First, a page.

Are Darker Days Ahead for Tech Employment?

Hiring freezes and job cuts hint economic downturn is now affecting the tech industry.

Spencer Chin, Senior Editor

June 10, 2022

4 Min Read
Tech employment, very still very low, could creep up as more companies announce job cuts and hiring freezes.Image courtesy of incamerastock / Alamy

Not long ago, one did not have to look far to find articles decrying labor shortages in technology-related industries and efforts by companies to recruit and keep workers amidst what many call “The Great Resignation.” Technology companies, fueled by relentless demand to meet supply-chain shortages and develop leading-edge technologies for the future, were seemingly on a never-ending quest to find workers.

Fast forward to June, however, and the picture is not so rosy. Both established tech companies and venture-capital funded startups are starting to lay off workers, impose hiring freezes, and rescind job offers to newly-minted college graduates.  This is bad news to a country already impacted by rapidly rising prices for energy and consumer goods, ongoing supply-chain issues, and an unstable global geo-political climate that is unlikely to get better any time soon.

Unemployment Creeps Up

According to the most recent data from the BLS (Bureau of Labor Statistics), the advance figure for seasonally adjusted, initial unemployment claims was 229,000 for the week ended June 4, up 27,000 from the previous week, which was 202,000 after an initial adjustment. According to the BLS, the four-week moving average of initial unemployment claims was 215,000, up 8,000 from the moving average the previous week.

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The BOL statistics do not break down the numbers by industry, so how much of that unemployment increase was related to technology jobs is unknown. A CompTIA analysis of April BLS data pegged tech unemployment at 1.7%, which is still very low.  Also, the CompTIA website, which follows IT-related employment, indicates that tech companies are still hiring, as tech job postings in key states such as California and Texas actually rose in May.

But while tech employment remains at historically low levels, one wonders if some of the sobering announcements from tech companies in the past month are just a temporary blip, or a harbinger of more bad news as companies start announcing second-quarter earnings in the coming weeks.

In the electronics industry, the most telling news came from Intel. A number of wire service reports stated that Intel has imposed a temporary hiring freeze in its client computing group, which in Intel’s last quarter accounted for more than 50% of sales. In its March quarter, Intel reported that this group’s revenue had declined 13% year-over-year due to lower consumer and education demand as well as inventory burnoff. During its first-quarter earnings call, Intel warned that global supply-chain issues and some soft spots in demand would affect its second-quarter revenue guidance.

Industries such as electronics and automotive are particularly vulnerable to ongoing supply-chain shortages and global geopolitical instability, as many of their suppliers are offshore in areas like China. Trade issues and COVID-related plant interruptions have continued to affect those regions, interrupting product shipments and casting a pall over near-term revenue forecasts.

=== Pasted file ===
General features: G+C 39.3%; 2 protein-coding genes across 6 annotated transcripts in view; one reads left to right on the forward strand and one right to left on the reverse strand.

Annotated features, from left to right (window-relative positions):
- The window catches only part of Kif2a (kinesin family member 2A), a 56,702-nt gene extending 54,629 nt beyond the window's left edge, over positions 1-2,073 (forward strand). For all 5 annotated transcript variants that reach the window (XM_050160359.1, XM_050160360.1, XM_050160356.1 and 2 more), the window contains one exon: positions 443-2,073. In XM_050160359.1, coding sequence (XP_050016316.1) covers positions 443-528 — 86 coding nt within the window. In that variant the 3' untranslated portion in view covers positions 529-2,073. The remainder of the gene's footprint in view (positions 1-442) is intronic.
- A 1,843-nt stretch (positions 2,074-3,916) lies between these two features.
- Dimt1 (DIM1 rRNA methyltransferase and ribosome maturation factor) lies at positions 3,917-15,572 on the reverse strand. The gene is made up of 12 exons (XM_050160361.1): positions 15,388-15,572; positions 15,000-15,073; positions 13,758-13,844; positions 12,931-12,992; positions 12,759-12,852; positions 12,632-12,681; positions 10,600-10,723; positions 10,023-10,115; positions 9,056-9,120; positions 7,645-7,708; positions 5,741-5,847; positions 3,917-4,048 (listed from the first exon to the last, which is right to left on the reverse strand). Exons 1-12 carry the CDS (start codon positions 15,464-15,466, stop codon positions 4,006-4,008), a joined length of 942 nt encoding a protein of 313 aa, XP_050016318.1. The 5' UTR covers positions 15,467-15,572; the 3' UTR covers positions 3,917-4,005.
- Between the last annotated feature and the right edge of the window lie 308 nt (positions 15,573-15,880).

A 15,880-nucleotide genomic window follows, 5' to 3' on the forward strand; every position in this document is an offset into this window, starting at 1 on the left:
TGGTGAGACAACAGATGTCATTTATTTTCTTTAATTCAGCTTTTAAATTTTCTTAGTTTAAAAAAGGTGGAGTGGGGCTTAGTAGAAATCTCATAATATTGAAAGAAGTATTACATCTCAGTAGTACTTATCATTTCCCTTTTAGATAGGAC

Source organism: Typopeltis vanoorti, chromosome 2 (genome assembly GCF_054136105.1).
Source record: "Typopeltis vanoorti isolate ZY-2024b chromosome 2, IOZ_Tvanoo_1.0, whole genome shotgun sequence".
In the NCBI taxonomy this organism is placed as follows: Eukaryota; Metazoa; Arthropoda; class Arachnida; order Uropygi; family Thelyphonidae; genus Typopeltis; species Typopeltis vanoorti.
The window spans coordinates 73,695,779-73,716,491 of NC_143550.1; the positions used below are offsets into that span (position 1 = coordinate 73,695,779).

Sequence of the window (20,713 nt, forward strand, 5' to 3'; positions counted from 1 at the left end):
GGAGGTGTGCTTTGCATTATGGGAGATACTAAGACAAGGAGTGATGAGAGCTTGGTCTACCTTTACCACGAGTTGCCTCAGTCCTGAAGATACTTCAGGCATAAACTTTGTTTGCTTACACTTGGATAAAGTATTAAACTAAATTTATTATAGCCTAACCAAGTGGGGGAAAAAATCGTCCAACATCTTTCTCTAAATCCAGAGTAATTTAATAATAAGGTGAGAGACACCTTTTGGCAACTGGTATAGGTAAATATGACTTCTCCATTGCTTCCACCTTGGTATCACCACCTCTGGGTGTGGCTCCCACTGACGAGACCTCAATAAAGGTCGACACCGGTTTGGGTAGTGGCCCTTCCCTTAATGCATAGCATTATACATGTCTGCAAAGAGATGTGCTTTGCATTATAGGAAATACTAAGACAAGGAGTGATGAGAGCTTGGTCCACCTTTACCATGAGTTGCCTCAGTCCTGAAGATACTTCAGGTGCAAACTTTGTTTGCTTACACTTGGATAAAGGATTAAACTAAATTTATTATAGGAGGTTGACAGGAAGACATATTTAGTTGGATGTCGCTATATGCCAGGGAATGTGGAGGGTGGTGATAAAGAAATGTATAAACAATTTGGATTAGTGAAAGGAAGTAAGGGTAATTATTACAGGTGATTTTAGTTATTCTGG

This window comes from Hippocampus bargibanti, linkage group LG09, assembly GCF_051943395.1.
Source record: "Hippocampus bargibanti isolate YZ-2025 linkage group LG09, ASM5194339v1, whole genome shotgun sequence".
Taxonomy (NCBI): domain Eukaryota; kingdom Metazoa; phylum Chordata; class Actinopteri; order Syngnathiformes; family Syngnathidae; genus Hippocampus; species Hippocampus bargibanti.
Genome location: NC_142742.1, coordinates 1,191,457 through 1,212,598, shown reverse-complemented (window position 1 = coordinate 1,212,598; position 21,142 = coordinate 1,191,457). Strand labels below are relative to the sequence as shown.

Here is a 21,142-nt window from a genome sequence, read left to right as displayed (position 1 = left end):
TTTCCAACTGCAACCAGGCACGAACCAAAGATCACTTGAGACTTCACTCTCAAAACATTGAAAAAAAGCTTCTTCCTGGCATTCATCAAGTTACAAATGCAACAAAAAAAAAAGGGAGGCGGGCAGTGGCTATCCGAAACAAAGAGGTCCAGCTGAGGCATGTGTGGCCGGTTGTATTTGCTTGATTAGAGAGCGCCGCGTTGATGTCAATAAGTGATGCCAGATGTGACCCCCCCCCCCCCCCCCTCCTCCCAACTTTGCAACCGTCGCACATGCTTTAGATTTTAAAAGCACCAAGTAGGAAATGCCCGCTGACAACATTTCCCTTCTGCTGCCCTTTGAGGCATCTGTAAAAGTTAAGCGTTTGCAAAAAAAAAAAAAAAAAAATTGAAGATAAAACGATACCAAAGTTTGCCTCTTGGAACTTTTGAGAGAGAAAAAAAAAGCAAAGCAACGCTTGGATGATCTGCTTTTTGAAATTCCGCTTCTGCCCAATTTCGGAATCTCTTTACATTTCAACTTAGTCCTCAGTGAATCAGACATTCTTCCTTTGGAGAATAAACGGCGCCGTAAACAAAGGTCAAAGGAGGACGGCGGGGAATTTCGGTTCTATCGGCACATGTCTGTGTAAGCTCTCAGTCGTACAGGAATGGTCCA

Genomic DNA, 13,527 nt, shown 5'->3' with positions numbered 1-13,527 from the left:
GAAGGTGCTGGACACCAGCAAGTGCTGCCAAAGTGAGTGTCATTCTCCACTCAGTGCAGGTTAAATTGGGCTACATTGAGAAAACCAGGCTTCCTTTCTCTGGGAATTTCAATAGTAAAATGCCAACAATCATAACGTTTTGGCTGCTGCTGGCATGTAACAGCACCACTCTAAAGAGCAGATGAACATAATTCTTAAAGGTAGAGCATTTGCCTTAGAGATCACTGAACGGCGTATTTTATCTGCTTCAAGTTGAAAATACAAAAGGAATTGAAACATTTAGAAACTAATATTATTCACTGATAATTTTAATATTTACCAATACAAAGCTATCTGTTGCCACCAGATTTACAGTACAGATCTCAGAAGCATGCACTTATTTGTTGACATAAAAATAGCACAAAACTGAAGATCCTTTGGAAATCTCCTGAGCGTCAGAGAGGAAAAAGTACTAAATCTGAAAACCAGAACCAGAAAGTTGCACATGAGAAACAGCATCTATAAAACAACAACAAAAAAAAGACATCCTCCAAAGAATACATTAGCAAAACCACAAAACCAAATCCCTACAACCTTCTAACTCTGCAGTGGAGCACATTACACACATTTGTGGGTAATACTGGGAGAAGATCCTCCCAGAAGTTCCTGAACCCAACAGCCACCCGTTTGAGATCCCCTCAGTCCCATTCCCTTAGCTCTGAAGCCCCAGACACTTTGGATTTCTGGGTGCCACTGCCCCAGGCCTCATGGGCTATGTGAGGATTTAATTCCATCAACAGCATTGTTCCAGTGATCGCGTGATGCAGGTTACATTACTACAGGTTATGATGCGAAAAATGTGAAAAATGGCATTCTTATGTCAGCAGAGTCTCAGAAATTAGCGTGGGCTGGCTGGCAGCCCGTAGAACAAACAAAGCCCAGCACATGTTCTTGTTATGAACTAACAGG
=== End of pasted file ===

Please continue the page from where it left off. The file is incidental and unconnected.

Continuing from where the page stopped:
Intel is not alone. In May, Meta, the company behind Facebook, reportedly enacted a hiring freeze as revenue growth slowed. Netflix reportedly also cut 150 workers last month, while Microsoft has reportedly slowed hiring in some of its software groups.

Job Offers Rescinded

The uneasiness starting to creep into larger, well-known tech companies has already permeated companies in fledgling industries, such as cryptocurrency.

A recent story in the New York Post, a New York City metropolitan area newspaper, reported that cryptocurrency company Coinbase announced a hiring freeze, which included rescinding job offers to recent hires such as college students. One was a foreign student on a visa who accepted a job offer at Coinbase’s Seattle location in March and had just signed a lease on an apartment there.

Several weeks earlier, the Post had reported that a tech worker hired by Twitter had his offer for a Mexico-based role pulled back as the social media company has been in buyout discussions with Tesla CEO Eton Musk. While those talks are temporarily on hold, several high-ranking Twitter executives have also resigned.

Not surprisingly, Musk is also in the spotlight in the current fray of job cut rumors. Musk, who had demanded that Tesla workers return to the office, recently threatened to reduce Tesla’s workforce by 10%. The outspoken CEO later apparently backtracked by issuing an internal memo stating that the company’s salaried staff will not significantly change in headcount.

Spencer Chin is a Senior Editor for Design News covering the electronics beat. He has many years of experience covering developments in components, semiconductors, subsystems, power, and other facets of electronics from both a business/supply-chain and technology perspective. He can be reached at [email protected].


About the Author(s)

Spencer Chin

Senior Editor, Design News

Spencer Chin is a Senior Editor for Design News, covering the electronics beat, which includes semiconductors, components, power, embedded systems, artificial intelligence, augmented and virtual reality, and other related subjects. He is always open to ideas for coverage. Spencer has spent many years covering electronics for brands including Electronic Products, Electronic Buyers News, EE Times, Power Electronics, and electronics360. You can reach him at [email protected] or follow him at @spencerchin.

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